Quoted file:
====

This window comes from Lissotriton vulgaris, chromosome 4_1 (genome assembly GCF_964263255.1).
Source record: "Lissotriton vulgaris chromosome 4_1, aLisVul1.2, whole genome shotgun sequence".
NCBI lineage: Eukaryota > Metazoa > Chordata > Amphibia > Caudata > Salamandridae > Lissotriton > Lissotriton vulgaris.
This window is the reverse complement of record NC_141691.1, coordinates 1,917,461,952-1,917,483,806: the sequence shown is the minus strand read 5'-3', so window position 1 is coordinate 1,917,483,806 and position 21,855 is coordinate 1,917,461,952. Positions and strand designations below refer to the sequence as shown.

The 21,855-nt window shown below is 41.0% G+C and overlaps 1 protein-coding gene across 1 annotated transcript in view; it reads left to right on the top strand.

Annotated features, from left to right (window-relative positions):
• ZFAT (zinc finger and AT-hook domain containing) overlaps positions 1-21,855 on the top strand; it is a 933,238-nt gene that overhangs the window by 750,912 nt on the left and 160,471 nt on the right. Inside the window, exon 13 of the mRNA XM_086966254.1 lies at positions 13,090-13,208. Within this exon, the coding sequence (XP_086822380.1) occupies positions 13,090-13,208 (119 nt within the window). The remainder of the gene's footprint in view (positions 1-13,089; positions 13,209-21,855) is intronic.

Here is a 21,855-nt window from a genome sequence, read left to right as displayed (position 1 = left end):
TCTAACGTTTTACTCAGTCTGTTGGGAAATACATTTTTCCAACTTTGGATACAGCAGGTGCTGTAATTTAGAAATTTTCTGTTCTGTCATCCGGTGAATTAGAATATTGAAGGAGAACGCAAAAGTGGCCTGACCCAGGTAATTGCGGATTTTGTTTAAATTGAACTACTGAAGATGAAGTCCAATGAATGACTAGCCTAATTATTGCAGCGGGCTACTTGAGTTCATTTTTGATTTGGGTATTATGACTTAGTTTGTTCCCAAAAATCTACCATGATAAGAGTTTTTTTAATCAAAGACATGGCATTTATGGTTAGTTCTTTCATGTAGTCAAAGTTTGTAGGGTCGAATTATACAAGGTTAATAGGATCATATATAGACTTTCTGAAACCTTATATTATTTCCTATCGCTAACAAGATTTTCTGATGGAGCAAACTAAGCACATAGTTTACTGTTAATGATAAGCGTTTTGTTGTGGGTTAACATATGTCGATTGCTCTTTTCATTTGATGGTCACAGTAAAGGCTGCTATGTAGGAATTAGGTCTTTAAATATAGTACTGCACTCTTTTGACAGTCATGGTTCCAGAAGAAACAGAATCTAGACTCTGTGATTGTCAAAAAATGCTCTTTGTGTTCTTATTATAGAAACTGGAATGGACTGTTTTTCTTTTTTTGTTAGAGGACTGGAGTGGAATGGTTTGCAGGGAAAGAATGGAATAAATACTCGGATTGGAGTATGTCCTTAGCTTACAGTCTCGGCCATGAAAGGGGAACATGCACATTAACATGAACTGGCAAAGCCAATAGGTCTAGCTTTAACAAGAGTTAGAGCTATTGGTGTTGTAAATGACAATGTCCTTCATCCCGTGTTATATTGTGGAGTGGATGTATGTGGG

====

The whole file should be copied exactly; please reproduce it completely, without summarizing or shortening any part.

This window comes from Lissotriton vulgaris, chromosome 4_1 (genome assembly GCF_964263255.1).
Source record: "Lissotriton vulgaris chromosome 4_1, aLisVul1.2, whole genome shotgun sequence".
NCBI lineage: Eukaryota > Metazoa > Chordata > Amphibia > Caudata > Salamandridae > Lissotriton > Lissotriton vulgaris.
This window is the reverse complement of record NC_141691.1, coordinates 1,917,461,952-1,917,483,806: the sequence shown is the minus strand read 5'-3', so window position 1 is coordinate 1,917,483,806 and position 21,855 is coordinate 1,917,461,952. Positions and strand designations below refer to the sequence as shown.

The 21,855-nt window shown below is 41.0% G+C and overlaps 1 protein-coding gene across 1 annotated transcript in view; it reads left to right on the top strand.

Annotated features, from left to right (window-relative positions):
• ZFAT (zinc finger and AT-hook domain containing) overlaps positions 1-21,855 on the top strand; it is a 933,238-nt gene that overhangs the window by 750,912 nt on the left and 160,471 nt on the right. Inside the window, exon 13 of the mRNA XM_086966254.1 lies at positions 13,090-13,208. Within this exon, the coding sequence (XP_086822380.1) occupies positions 13,090-13,208 (119 nt within the window). The remainder of the gene's footprint in view (positions 1-13,089; positions 13,209-21,855) is intronic.

Here is a 21,855-nt window from a genome sequence, read left to right as displayed (position 1 = left end):
TCTAACGTTTTACTCAGTCTGTTGGGAAATACATTTTTCCAACTTTGGATACAGCAGGTGCTGTAATTTAGAAATTTTCTGTTCTGTCATCCGGTGAATTAGAATATTGAAGGAGAACGCAAAAGTGGCCTGACCCAGGTAATTGCGGATTTTGTTTAAATTGAACTACTGAAGATGAAGTCCAATGAATGACTAGCCTAATTATTGCAGCGGGCTACTTGAGTTCATTTTTGATTTGGGTATTATGACTTAGTTTGTTCCCAAAAATCTACCATGATAAGAGTTTTTTTAATCAAAGACATGGCATTTATGGTTAGTTCTTTCATGTAGTCAAAGTTTGTAGGGTCGAATTATACAAGGTTAATAGGATCATATATAGACTTTCTGAAACCTTATATTATTTCCTATCGCTAACAAGATTTTCTGATGGAGCAAACTAAGCACATAGTTTACTGTTAATGATAAGCGTTTTGTTGTGGGTTAACATATGTCGATTGCTCTTTTCATTTGATGGTCACAGTAAAGGCTGCTATGTAGGAATTAGGTCTTTAAATATAGTACTGCACTCTTTTGACAGTCATGGTTCCAGAAGAAACAGAATCTAGACTCTGTGATTGTCAAAAAATGCTCTTTGTGTTCTTATTATAGAAACTGGAATGGACTGTTTTTCTTTTTTTGTTAGAGGACTGGAGTGGAATGGTTTGCAGGGAAAGAATGGAATAAATACTCGGATTGGAGTATGTCCTTAGCTTACAGTCTCGGCCATGAAAGGGGAACATGCACATTAACATGAACTGGCAAAGCCAATAGGTCTAGCTTTAACAAGAGTTAGAGCTATTGGTGTTGTAAATGACAATGTCCTTCATCCCGTGTTATATTGTGGAGTGGATGTATGTGGG